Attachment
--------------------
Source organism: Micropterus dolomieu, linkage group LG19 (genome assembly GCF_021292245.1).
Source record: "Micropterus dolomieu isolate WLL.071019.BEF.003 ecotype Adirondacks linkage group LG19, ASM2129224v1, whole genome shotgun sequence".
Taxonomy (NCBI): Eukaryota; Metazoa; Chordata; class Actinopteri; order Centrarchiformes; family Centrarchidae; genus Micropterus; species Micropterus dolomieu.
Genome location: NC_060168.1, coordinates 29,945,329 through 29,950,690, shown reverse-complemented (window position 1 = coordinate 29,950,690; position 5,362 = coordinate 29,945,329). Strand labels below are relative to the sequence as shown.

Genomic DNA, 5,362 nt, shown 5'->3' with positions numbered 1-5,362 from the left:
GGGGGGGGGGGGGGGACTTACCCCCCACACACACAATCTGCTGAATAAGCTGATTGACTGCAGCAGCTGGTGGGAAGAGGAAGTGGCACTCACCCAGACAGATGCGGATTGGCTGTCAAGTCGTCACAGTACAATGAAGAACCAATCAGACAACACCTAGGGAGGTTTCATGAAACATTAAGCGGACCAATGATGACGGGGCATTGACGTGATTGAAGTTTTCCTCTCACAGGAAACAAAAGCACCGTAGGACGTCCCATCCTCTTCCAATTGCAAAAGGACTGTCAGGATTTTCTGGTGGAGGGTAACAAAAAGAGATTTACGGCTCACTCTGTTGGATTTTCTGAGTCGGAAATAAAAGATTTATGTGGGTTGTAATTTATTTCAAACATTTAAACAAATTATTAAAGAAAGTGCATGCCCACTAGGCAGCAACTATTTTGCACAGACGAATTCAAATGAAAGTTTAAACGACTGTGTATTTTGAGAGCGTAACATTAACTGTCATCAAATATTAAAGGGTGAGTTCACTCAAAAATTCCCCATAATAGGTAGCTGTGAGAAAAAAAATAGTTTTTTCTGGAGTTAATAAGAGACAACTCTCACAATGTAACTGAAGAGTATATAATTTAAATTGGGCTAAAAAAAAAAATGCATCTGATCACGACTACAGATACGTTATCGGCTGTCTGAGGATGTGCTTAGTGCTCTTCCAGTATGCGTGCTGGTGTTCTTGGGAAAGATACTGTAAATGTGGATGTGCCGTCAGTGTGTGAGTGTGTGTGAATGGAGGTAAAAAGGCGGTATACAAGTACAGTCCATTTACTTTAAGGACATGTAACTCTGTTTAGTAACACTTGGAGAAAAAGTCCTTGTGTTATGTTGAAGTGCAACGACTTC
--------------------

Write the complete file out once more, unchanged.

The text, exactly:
Source organism: Micropterus dolomieu, linkage group LG19 (genome assembly GCF_021292245.1).
Source record: "Micropterus dolomieu isolate WLL.071019.BEF.003 ecotype Adirondacks linkage group LG19, ASM2129224v1, whole genome shotgun sequence".
Taxonomy (NCBI): Eukaryota; Metazoa; Chordata; class Actinopteri; order Centrarchiformes; family Centrarchidae; genus Micropterus; species Micropterus dolomieu.
Genome location: NC_060168.1, coordinates 29,945,329 through 29,950,690, shown reverse-complemented (window position 1 = coordinate 29,950,690; position 5,362 = coordinate 29,945,329). Strand labels below are relative to the sequence as shown.

Genomic DNA, 5,362 nt, shown 5'->3' with positions numbered 1-5,362 from the left:
GGGGGGGGGGGGGGGACTTACCCCCCACACACACAATCTGCTGAATAAGCTGATTGACTGCAGCAGCTGGTGGGAAGAGGAAGTGGCACTCACCCAGACAGATGCGGATTGGCTGTCAAGTCGTCACAGTACAATGAAGAACCAATCAGACAACACCTAGGGAGGTTTCATGAAACATTAAGCGGACCAATGATGACGGGGCATTGACGTGATTGAAGTTTTCCTCTCACAGGAAACAAAAGCACCGTAGGACGTCCCATCCTCTTCCAATTGCAAAAGGACTGTCAGGATTTTCTGGTGGAGGGTAACAAAAAGAGATTTACGGCTCACTCTGTTGGATTTTCTGAGTCGGAAATAAAAGATTTATGTGGGTTGTAATTTATTTCAAACATTTAAACAAATTATTAAAGAAAGTGCATGCCCACTAGGCAGCAACTATTTTGCACAGACGAATTCAAATGAAAGTTTAAACGACTGTGTATTTTGAGAGCGTAACATTAACTGTCATCAAATATTAAAGGGTGAGTTCACTCAAAAATTCCCCATAATAGGTAGCTGTGAGAAAAAAAATAGTTTTTTCTGGAGTTAATAAGAGACAACTCTCACAATGTAACTGAAGAGTATATAATTTAAATTGGGCTAAAAAAAAAAATGCATCTGATCACGACTACAGATACGTTATCGGCTGTCTGAGGATGTGCTTAGTGCTCTTCCAGTATGCGTGCTGGTGTTCTTGGGAAAGATACTGTAAATGTGGATGTGCCGTCAGTGTGTGAGTGTGTGTGAATGGAGGTAAAAAGGCGGTATACAAGTACAGTCCATTTACTTTAAGGACATGTAACTCTGTTTAGTAACACTTGGAGAAAAAGTCCTTGTGTTATGTTGAAGTGCAACGACTTC